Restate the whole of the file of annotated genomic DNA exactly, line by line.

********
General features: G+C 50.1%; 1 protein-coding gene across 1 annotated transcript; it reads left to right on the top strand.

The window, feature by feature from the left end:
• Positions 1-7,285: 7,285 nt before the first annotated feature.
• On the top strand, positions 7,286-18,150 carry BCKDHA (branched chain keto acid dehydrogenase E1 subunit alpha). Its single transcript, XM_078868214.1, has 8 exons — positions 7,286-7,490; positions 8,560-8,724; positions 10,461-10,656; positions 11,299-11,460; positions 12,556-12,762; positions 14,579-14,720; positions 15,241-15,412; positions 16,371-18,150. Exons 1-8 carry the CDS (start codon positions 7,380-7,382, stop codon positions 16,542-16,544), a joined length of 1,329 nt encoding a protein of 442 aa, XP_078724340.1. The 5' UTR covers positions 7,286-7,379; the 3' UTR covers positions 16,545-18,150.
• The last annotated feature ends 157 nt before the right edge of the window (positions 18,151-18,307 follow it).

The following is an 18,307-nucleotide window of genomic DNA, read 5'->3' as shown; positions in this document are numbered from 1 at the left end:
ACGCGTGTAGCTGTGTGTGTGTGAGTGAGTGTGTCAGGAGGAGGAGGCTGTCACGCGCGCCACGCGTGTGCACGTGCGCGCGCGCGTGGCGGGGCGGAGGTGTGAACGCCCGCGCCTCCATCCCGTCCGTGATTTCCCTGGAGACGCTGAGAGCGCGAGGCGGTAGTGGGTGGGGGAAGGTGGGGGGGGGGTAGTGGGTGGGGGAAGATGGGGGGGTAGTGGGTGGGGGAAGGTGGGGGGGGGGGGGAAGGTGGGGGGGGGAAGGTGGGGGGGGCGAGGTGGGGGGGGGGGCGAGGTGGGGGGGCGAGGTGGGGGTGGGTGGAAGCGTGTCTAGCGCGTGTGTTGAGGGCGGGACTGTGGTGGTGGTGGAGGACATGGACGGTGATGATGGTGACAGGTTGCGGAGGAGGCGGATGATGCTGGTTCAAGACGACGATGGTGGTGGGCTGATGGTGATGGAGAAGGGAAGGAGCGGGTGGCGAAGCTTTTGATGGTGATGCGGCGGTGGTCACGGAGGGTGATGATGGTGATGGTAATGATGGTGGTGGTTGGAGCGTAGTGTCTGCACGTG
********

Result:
General features: G+C 50.1%; 1 protein-coding gene across 1 annotated transcript; it reads left to right on the top strand.

The window, feature by feature from the left end:
• Positions 1-7,285: 7,285 nt before the first annotated feature.
• On the top strand, positions 7,286-18,150 carry BCKDHA (branched chain keto acid dehydrogenase E1 subunit alpha). Its single transcript, XM_078868214.1, has 8 exons — positions 7,286-7,490; positions 8,560-8,724; positions 10,461-10,656; positions 11,299-11,460; positions 12,556-12,762; positions 14,579-14,720; positions 15,241-15,412; positions 16,371-18,150. Exons 1-8 carry the CDS (start codon positions 7,380-7,382, stop codon positions 16,542-16,544), a joined length of 1,329 nt encoding a protein of 442 aa, XP_078724340.1. The 5' UTR covers positions 7,286-7,379; the 3' UTR covers positions 16,545-18,150.
• The last annotated feature ends 157 nt before the right edge of the window (positions 18,151-18,307 follow it).

The following is an 18,307-nucleotide window of genomic DNA, read 5'->3' as shown; positions in this document are numbered from 1 at the left end:
ACGCGTGTAGCTGTGTGTGTGTGAGTGAGTGTGTCAGGAGGAGGAGGCTGTCACGCGCGCCACGCGTGTGCACGTGCGCGCGCGCGTGGCGGGGCGGAGGTGTGAACGCCCGCGCCTCCATCCCGTCCGTGATTTCCCTGGAGACGCTGAGAGCGCGAGGCGGTAGTGGGTGGGGGAAGGTGGGGGGGGGGTAGTGGGTGGGGGAAGATGGGGGGGTAGTGGGTGGGGGAAGGTGGGGGGGGGGGGGAAGGTGGGGGGGGGAAGGTGGGGGGGGCGAGGTGGGGGGGGGGGCGAGGTGGGGGGGCGAGGTGGGGGTGGGTGGAAGCGTGTCTAGCGCGTGTGTTGAGGGCGGGACTGTGGTGGTGGTGGAGGACATGGACGGTGATGATGGTGACAGGTTGCGGAGGAGGCGGATGATGCTGGTTCAAGACGACGATGGTGGTGGGCTGATGGTGATGGAGAAGGGAAGGAGCGGGTGGCGAAGCTTTTGATGGTGATGCGGCGGTGGTCACGGAGGGTGATGATGGTGATGGTAATGATGGTGGTGGTTGGAGCGTAGTGTCTGCACGTG